Privatizing assets owned by the public is nothing new in Chicago. Since 2004, the city has privatized the Skyway, four downtown parking garages, and the city’s system of 36,000 parking meters. As a result – Chicago is Ground Zero over the national public debate on this issue. Other cities are looking to Chicago’s experience to see whether they should privatize public assets like these.
Perhaps the most egregious example of backroom dealing was the Chicago City Council’s approval to privatize the city’s parking-meter system.
The privatization deal – allowing a Morgan-Stanley backed set of investors to reap the profits for the next 75 years from the city’s parking meters – sparked public outrage as parking rates quadrupled overnight in some parts of the city, meters malfunctioned, and critics, including the city’s own Inspector General, argued that the city received hundreds of millions of dollars less for the meter system than it was worth.
All of these factors have led some streetwise Chicagoans to wonder what was really behind the privatization deal. The fact that the city spent millions of dollars on consultants hired via no-bid contracts to arrange the deal, rushed consideration of the plan through City Council in only three days, and offered the public no way to scrutinize the deal or voice its opinion add to the sense of suspicion. In fact, City Hall was working on this deal months before the public – or even the City’s aldermen – knew about it. This isn’t how public policy decisions should be made.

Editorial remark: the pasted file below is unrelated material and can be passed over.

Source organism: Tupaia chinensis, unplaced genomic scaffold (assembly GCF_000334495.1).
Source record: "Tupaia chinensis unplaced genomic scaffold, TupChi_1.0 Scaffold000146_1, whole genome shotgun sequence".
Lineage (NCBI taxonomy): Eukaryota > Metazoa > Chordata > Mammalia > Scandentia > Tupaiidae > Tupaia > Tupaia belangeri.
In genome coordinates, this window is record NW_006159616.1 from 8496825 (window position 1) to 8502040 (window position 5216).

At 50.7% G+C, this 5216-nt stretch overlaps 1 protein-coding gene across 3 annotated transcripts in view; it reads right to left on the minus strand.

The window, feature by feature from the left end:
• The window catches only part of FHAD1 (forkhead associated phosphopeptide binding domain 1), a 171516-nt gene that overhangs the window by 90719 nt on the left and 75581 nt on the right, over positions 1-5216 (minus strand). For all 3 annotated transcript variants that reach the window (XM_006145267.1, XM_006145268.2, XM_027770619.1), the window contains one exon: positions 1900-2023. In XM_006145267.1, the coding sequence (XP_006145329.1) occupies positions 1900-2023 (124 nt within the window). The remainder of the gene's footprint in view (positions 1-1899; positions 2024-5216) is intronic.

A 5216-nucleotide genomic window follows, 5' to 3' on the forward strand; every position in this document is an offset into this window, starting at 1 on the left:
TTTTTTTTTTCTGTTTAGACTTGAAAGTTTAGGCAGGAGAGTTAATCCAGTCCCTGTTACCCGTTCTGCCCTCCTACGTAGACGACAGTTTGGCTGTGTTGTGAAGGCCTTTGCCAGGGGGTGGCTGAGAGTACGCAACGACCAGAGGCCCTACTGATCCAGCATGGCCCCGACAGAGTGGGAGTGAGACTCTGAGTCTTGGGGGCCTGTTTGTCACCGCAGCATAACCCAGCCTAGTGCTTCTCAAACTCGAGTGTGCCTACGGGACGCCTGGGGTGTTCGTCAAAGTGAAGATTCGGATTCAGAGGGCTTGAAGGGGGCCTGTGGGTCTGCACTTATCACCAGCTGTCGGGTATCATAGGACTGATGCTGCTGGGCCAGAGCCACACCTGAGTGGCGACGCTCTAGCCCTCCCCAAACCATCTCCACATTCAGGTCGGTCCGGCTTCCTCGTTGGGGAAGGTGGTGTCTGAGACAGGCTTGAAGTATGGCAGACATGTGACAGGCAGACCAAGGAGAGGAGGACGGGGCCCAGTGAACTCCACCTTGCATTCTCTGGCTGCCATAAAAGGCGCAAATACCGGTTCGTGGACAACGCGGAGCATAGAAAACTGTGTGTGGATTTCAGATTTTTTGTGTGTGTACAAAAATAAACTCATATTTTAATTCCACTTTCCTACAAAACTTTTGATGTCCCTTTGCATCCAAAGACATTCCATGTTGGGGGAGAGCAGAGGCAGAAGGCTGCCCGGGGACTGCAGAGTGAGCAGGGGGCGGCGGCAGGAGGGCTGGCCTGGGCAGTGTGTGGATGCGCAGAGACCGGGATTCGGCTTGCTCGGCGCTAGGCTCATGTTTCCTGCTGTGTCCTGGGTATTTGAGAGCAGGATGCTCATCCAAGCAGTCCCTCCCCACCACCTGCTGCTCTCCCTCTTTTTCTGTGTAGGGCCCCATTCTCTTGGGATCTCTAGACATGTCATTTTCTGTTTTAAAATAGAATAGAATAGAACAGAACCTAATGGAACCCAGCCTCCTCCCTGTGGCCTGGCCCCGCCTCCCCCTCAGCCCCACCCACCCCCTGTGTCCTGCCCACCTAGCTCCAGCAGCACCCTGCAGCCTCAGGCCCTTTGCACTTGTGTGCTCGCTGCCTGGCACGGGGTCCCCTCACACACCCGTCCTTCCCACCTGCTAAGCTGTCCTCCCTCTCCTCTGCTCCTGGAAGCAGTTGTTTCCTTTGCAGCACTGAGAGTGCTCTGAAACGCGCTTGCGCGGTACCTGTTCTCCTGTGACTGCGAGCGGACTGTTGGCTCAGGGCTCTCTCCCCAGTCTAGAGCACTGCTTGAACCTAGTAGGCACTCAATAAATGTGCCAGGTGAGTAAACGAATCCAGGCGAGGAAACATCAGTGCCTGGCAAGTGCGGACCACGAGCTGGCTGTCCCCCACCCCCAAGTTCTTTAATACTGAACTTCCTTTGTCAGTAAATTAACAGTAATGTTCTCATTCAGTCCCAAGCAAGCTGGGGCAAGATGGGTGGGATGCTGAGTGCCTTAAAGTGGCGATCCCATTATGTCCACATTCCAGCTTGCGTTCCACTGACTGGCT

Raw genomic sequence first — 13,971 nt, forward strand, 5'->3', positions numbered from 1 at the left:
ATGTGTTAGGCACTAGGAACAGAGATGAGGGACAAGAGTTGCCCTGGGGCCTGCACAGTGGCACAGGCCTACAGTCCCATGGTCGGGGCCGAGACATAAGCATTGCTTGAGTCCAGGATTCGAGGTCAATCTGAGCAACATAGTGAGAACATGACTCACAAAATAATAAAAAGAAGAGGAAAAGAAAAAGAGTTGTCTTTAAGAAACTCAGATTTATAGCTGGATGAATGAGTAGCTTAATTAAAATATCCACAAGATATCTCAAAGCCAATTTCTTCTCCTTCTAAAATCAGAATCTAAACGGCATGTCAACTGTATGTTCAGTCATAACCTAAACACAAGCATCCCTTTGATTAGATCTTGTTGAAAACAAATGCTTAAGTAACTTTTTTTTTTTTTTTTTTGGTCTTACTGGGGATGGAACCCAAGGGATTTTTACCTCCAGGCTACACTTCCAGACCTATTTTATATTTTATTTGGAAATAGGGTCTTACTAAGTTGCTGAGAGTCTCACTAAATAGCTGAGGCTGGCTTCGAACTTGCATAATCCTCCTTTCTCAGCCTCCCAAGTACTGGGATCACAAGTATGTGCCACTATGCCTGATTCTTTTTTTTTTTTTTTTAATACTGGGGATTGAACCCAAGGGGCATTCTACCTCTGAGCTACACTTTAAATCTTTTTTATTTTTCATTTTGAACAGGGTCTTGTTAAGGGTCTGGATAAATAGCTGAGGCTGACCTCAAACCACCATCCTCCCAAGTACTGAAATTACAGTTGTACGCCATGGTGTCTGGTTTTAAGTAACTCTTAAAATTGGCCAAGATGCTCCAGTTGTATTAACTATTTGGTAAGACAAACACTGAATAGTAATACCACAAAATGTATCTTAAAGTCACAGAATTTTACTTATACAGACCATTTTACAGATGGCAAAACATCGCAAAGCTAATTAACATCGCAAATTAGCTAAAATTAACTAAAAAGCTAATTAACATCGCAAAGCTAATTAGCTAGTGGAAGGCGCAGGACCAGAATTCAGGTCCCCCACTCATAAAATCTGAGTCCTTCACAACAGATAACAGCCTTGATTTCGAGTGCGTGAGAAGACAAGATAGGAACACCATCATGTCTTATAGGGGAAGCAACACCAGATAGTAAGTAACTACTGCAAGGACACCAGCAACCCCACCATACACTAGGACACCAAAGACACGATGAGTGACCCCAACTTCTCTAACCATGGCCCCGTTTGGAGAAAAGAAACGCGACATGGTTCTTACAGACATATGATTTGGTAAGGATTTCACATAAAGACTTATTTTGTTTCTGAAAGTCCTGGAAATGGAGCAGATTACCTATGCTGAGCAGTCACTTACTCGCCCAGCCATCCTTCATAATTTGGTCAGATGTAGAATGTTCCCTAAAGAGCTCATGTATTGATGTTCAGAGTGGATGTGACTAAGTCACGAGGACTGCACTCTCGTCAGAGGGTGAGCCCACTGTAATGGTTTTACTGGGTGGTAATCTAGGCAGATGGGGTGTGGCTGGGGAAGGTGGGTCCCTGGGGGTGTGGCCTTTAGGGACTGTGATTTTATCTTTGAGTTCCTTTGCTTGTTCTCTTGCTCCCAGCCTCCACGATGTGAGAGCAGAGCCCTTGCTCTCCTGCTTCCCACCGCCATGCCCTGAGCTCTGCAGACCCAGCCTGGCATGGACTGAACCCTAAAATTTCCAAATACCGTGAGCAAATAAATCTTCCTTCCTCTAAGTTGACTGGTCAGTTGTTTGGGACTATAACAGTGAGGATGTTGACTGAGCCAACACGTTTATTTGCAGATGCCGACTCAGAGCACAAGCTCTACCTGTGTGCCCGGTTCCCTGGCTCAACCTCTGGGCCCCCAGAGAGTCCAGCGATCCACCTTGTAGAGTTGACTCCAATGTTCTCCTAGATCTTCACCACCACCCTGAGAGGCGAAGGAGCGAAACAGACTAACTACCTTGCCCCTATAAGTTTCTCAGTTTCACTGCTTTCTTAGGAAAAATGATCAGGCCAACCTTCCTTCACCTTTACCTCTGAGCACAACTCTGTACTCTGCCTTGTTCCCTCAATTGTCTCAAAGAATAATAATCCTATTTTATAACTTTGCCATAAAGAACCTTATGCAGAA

It’s too late to undo parking meter privatization. But it is not too late to reform City government by demanding greater government transparency and more citizen input in important budget decisions like privatization deals.
Illinois PIRG is working to pass the Asset Lease Ordinance that would do just that. The public protections in the ordinance are outlined below:
1. There must be an independent evaluation of deals to ensure taxpayers receive fair value. It’s important to make sure future revenues aren’t sold off at a discount just because the city is facing tough budget decisions.
2. There must be complete transparency to ensure proper public vetting. The proposed ordinance requires a 30 day public review period before the city council votes on any privatization ordinance.
3. The Mayor’s office must report to the public whenever an asset lease deal is being considered.
4. No lease should last more than 30 years to minimize the risks of a bad deal haunting us for generations.